The monsoon onset is a critical event in the Bangladesh calendar, especially for the domestic agricultural sector. Providing information about the monsoon onset for the past, present, and future has potential benefit for a country so vulnerable to changes in climate. But, when does the monsoon start? To produce any scientific information about monsoon onsets, lengths, and withdrawals, we first need to apply a monsoon definition to our data. Choosing a scientific definition is not such a simple exercise in Bangladesh. Different definitions lead to different monsoon onsets and thereby also monsoon lengths. If a climate application aims to provide information about the monsoon onset, then we need to understand how the people who might use this information perceive the monsoon onset. We then need to understand how their perceptions compare with previous scientific work. In this study we carried out a structured questionnaire in six rural regions around Bangladesh and asked the local agriculturists how they defined the monsoon and when they thought it started. It turns out that the agriculturists and previous scientific publications do not necessarily agree. Our results do not undermine previous scientific work on the monsoon in Bangladesh, but they do carry an important message about how we should design, implement, and evaluate climate applications in Bangladesh that encompass the monsoon onset.
How the people of Bangladesh perceive the monsoon onset has important implications.
The monsoon onset is a critical event in the Bangladesh calendar. The cool monsoon rains release the country from the scorching premonsoon heat and provide vital moisture for the domestic agricultural sector (Rosenzweig and Binswanger 1993; Gadgil and Kumar 2006). This sector, among others, could benefit from information about the timing and variability of the monsoon onset. But, when does the monsoon start? To produce any information from climate data about monsoon onsets, lengths, and withdrawals, we first need to apply a monsoon definition. Choosing a monsoon definition is not a simple exercise in Bangladesh, because different definitions can lead to different monsoon onsets resulting in potential confusion.
Information generated about the monsoon onset might also be misunderstood if the people with whom we communicate cannot relate to the prescribed definition. Thus, an understanding of the user group’s perception must complement the physical climate analysis. However, to gain this understanding, we have to engage with the user group.
In this study we focused on agricultural workers as our potential user group because of the importance of the monsoon onset in Bangladesh to agriculture. We carried out a structured questionnaire in six rural regions around Bangladesh and asked predominantly local farmers how they defined the monsoon and when they thought it started. We then analyzed how these perceptions compared to previously used scientific monsoon definitions, thereby shedding light on how science and social perception compare in Bangladesh.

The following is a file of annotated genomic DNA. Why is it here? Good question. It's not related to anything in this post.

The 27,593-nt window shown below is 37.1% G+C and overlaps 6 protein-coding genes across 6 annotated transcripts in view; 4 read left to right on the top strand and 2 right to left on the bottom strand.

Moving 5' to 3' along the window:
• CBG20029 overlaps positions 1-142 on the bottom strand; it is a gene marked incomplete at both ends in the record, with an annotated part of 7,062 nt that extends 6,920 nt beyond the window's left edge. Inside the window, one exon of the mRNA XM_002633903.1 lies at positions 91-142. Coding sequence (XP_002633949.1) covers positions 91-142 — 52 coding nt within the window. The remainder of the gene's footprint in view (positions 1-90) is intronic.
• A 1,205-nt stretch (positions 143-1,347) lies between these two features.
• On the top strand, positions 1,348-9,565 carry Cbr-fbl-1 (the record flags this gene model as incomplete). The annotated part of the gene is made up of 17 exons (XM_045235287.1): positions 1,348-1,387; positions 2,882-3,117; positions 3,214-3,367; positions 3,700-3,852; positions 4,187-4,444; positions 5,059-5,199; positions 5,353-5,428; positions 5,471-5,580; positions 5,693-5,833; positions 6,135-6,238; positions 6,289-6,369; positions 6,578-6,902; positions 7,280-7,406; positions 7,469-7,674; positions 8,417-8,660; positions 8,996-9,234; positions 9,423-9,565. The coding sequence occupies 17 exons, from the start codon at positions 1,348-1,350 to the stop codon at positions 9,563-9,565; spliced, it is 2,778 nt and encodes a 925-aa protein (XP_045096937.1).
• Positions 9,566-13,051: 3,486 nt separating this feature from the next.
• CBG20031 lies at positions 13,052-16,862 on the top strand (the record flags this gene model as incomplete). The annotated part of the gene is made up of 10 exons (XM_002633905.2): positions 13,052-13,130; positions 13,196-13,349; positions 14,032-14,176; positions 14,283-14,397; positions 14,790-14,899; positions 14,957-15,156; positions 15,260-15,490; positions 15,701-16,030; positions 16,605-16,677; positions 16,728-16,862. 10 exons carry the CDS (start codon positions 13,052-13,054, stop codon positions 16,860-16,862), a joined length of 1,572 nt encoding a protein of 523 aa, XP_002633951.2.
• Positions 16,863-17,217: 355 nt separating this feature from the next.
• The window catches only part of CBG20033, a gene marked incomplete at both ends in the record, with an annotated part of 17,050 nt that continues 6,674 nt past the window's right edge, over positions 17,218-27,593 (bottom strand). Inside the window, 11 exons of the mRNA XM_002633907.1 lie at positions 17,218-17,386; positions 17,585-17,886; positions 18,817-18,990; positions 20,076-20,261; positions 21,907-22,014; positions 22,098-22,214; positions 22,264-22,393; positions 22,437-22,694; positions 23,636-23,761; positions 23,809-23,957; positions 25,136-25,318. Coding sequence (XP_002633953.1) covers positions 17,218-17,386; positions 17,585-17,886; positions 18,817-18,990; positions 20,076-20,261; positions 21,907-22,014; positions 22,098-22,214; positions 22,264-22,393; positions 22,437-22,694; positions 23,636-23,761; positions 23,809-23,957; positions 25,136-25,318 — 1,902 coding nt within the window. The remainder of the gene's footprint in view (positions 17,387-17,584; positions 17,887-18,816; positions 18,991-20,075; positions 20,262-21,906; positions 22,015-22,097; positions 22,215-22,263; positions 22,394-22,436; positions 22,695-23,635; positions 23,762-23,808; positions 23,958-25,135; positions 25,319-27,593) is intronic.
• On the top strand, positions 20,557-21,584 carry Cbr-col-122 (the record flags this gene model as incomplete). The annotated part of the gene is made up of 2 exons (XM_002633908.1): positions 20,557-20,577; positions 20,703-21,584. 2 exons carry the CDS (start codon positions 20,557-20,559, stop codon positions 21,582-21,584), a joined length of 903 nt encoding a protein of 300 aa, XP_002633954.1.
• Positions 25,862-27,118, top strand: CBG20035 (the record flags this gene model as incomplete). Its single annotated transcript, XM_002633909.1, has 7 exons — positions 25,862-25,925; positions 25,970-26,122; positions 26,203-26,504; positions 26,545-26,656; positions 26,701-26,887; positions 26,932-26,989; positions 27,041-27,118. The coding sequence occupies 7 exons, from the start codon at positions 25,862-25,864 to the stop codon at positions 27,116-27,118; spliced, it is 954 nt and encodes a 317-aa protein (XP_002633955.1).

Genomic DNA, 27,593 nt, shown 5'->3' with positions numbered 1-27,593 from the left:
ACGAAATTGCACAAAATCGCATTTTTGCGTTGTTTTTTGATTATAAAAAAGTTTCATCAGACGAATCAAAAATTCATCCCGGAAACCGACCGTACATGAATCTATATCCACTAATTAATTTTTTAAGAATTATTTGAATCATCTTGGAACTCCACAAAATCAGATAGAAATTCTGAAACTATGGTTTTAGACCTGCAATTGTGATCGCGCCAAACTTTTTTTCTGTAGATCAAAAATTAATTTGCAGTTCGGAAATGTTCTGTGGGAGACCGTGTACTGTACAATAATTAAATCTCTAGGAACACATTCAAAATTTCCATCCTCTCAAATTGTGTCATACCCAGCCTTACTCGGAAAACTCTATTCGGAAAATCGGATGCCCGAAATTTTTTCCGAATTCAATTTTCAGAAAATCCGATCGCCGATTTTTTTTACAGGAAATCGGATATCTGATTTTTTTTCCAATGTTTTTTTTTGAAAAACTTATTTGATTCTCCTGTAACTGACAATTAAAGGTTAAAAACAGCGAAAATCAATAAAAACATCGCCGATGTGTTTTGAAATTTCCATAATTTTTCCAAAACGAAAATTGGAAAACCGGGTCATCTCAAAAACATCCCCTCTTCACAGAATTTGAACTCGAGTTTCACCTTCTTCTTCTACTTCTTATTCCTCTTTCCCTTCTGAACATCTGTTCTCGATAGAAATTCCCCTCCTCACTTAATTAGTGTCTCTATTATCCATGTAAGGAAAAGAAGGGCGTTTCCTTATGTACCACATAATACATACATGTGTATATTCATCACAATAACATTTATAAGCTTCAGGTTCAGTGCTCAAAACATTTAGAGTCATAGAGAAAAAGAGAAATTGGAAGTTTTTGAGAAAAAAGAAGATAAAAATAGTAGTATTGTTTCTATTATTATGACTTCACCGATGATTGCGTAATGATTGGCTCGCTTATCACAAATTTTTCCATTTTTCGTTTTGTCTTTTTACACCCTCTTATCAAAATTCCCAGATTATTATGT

Furthermore, we discuss how delicately we should define the monsoon if its onset, withdrawal, and/or length are important elements in a climate application, which aims to inform a specific end user or group. A climate application could entail forecasting at varying time scales or informing about the climate past, present, and future. A climate application could also be aimed at varying user groups, from a single rural community to policy makers or to an entire population.
In Bangladesh, climate applications are often part of larger, adaptation-oriented projects, which are usually financed and managed by international nongovernmental organizations. The project Adaptation for Smallholders is a relevant example and is managed by the International Fund for Agricultural Development (IFAD 2014). Climate information might also be applied to community-based adaptation projects, which primarily target local communities (Ayers and Forsyth 2009). Climate applications may also constitute the major part of an adaptation-oriented project. Webster et al. (2010) designed and implemented a forecasting system to increase the rural community adaptive capacity to the risk of imminent floods. This project was also primarily funded by agencies external to Bangladesh. Whether climate information is a minor or major part of any applied research application, we recognize the need to involve the people or end users in the process (Brooks 2013; American Meteorological Society 2014).
BUT WHY ASK THE LOCALS?
The answer to this question depends on the scientific approach of a research project. In a basic research project about the monsoon onset, the resultant information furthers our understanding of the phenomena, with no specific end user in mind. In this case, the people with whom we primarily engage are our fellow scientists. In an applied research approach, the resultant information needs to talk to a certain user group. In this case, we have to engage with these users or local community members in order to ensure that the information is useable (Dilling and Lemos 2011). Through this engagement with the locals, we avoid what Finan (2003) calls a skewed discourse, where science alone dictates the production of information.
In some parts of the world, the monsoon has fallen victim to skewed discourse. In Brazil, the forecasting authorities define the rainy season in a different way to rural communities (Pennesi 2007). It is not surprising that the rural communities feel confused and mistrust the forecasts. We can avoid, or at least reduce, this befuddlement if we actively engage with the end users to understand their perspectives. This engagement can improve important relationships between users and climatologists and enhance the development of advanced forecasting systems (Nyong et al. 2007; Orlove et al. 2010). For example, Webster et al. (2010) generated flood forecasts and communicated them using thresholds that the Bangladeshi users could relate to. The researchers had to gain knowledge of these thresholds and integrate it into the forecasting system at a local level. This process was vital to the success of their forecasting system. However, forecasting is but one climate application.